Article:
What is a PE teacher’s role in extra-curricular activities?
The reason most of us went into PE teaching was based around the love of sport. Teaching, organising and coaching sport after school is still an undoubted highlight of the job for many.

However, how sad is it that this is now something that takes you away from your desk or laptop and can become an obstacle to completing key tasks that are valued by the school leadership team. [Read more]
5 Fun drills for rugby league
Rugby league focuses on the key skills of handling, passing, running and tackling. Players are expected to have quick hands, good sprint speed with bursts of pace to try to break tackles, and the strength to tackle and halt their opponents' runs.

Here are 5 drills that we hope you will find useful to help your rugby league players enhance these key skills. [Read more]
Teaching English through sport
Sport and physical education, although a unique and important subject on its own, can also be used as a vehicle to be able to teach other core subjects. For teaching English, this can be in the form of speaking, listening, reading or writing as part of PE lessons and extracurricular activities. Sport is one of the few very subjects where discussion and team work are used in the majority of, if not all, lessons.

Students in PE lessons should be encouraged to coach each other and offer constructive criticism when they make a mistake as this will improve their confidence in public speaking and develop the way they construct sentences both verbally and in their written English. [Read more]
Should encouraging extracurricular physical activity be part of a PE teacher’s role?
All teachers have a range of responsibilities including educating, safeguarding and mentoring students. But do PE teachers have an additional responsibility to encourage participation in physical activity outside of school hours?

Research studies show that students who are more physically active perform better in school due to their higher levels of energy and concentration. Every teacher has a role to increase participation in their subject area but for PE teachers, this focus on participation should extend beyond the school gates.

For most children, PE is the only time in their week that they spend exercising and being physically active. This places a responsibility on the PE teacher to encourage student participation as much as possible. [Read more]
Assessment without Levels in Physical Education
PE Office has spoken of assessment without levels before, if we rewind to April 2014 we stated that ‘we all have to accept that level descriptors are no more and embrace the new challenge of assessment without levels...Embrace the new curriculum, because any short term pain from adapting to the new system will result in long term gain. I believe that change may prove to be a good thing for PE, provided we get it right.’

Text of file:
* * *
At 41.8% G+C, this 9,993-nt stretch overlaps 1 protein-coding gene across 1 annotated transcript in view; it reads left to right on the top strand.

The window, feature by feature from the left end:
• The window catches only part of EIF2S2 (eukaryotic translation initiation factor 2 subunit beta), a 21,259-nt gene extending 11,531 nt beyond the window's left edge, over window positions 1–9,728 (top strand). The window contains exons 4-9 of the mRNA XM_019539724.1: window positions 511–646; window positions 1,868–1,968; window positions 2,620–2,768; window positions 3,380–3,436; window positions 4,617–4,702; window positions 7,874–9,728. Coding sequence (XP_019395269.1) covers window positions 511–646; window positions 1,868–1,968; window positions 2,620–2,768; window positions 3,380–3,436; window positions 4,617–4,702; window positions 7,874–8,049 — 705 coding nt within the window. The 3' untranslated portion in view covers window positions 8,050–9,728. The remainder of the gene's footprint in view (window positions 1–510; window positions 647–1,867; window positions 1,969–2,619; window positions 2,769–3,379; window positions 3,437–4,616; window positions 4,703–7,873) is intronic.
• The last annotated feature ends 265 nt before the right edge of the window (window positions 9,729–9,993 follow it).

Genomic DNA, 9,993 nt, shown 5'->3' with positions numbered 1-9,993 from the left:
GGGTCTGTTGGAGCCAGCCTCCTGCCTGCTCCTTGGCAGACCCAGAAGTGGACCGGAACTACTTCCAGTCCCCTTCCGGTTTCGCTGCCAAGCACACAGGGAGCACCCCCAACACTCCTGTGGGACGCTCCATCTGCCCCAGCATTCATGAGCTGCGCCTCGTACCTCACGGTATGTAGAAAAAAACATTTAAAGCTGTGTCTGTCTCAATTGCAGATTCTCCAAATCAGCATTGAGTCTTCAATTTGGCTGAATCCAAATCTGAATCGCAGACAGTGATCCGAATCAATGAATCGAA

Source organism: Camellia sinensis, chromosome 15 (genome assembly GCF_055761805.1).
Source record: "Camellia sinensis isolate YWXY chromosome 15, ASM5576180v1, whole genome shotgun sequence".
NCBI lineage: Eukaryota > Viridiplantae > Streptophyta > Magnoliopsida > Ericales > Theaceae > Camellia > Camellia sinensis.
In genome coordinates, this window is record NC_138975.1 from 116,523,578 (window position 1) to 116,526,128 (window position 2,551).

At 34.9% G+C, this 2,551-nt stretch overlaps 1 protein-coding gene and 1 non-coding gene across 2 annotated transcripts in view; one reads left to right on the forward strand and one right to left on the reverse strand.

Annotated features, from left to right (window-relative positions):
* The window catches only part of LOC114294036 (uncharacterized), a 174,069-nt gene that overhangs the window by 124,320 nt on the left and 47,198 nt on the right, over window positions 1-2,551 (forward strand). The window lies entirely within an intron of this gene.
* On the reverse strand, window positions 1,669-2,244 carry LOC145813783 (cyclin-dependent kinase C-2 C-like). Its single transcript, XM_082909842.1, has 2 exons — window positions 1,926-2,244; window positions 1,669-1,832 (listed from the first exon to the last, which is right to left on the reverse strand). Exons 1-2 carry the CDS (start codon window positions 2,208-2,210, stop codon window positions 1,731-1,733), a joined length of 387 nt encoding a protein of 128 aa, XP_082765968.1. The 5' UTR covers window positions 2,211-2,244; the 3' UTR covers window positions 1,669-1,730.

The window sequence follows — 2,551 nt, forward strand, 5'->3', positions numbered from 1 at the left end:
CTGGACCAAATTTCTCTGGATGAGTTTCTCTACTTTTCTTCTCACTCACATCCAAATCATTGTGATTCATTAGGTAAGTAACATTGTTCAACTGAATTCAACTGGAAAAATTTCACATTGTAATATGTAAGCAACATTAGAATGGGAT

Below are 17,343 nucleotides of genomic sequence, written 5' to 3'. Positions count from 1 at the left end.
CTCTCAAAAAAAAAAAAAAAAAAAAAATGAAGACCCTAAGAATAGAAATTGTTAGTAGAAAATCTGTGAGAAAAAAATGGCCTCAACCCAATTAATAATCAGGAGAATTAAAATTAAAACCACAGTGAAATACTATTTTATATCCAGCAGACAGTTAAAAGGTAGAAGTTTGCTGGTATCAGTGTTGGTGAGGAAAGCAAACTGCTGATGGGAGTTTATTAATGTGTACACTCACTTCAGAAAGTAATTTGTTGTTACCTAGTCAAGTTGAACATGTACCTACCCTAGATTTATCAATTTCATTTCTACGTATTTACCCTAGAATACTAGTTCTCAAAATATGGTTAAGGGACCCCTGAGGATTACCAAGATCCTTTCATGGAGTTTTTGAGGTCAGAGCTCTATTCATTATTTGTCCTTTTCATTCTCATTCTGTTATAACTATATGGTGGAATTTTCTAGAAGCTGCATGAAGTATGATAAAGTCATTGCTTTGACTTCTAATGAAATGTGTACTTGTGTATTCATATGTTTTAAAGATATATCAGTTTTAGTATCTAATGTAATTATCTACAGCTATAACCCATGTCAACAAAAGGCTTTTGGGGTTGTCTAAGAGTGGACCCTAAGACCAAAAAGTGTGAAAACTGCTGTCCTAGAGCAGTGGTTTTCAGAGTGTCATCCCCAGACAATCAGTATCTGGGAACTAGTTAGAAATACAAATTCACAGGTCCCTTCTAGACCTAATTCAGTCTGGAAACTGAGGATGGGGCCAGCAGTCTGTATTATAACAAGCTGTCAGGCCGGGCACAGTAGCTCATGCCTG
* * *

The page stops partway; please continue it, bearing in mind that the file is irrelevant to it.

I have attended several conferences and spoken to teachers and taken countless phone calls from teachers who have enquired regarding the assessment without levels package with PE Office's sister company EDLounge. [Read more]
Video Analysis in Sport
Technology has developed over the years, with video cameras being more advanced, iPads being used to analyse sport and even phones now being used to analyse performance.

Video analysis was once used for biomechanical and sports science reasons only, however coaches of all sports are now using video analysis to improve the performance of their players. This can happen in many formats as the technology involved has grown in quality, along with an increase in the number of devices available for video analysis to take place. [Read more]
Healthy Eating for Healthy Living
The importance of healthy eating and maintaining a healthy lifestyle is taught to children in a number of subjects throughout the curriculum including food technology and PE. All children are told the saying “an apple a day, keeps the doctor away”, yet the population in England is becoming more and more obese. Stats from 2014 show that over 57% of the adult population are classed as overweight, the classification for this is a Body Mass Index (BMI) of over 25 and anyone with a BMI of over 30 is classed as obese.

There are two popular forms of showing students what a healthy diet looks like; either a circle or a pyramid shape. The circle shapes are broken down into a pie chart to show the different food groups and the amount advised per group. [Read more]
Football – Teaching Tactics
Football is the biggest sport in England, with over 2 million people over the age of 16 playing once a week, and millions of children playing regularly. This being the case, understanding tactics is an important part of the sport. But how young should coaches start to teach tactics to children? And how important are tactics to children’s development at grassroots level?

Tactics in its simplest form is being able to understand formations. As different formations allow for different tactical advantages and disadvantages, this knowledge is checked by coaches on a regular basis. [Read more]
OAA – Aiming Off
This OAA problem solving lesson plan focuses on aiming off, developing knowledge and understanding of why it is important in orienteering.

By the end of the lesson, your pupils should be able to perform the skill of aiming off, selecting and using a range of tactics and strategies in order to overcome any challenge [Read more]
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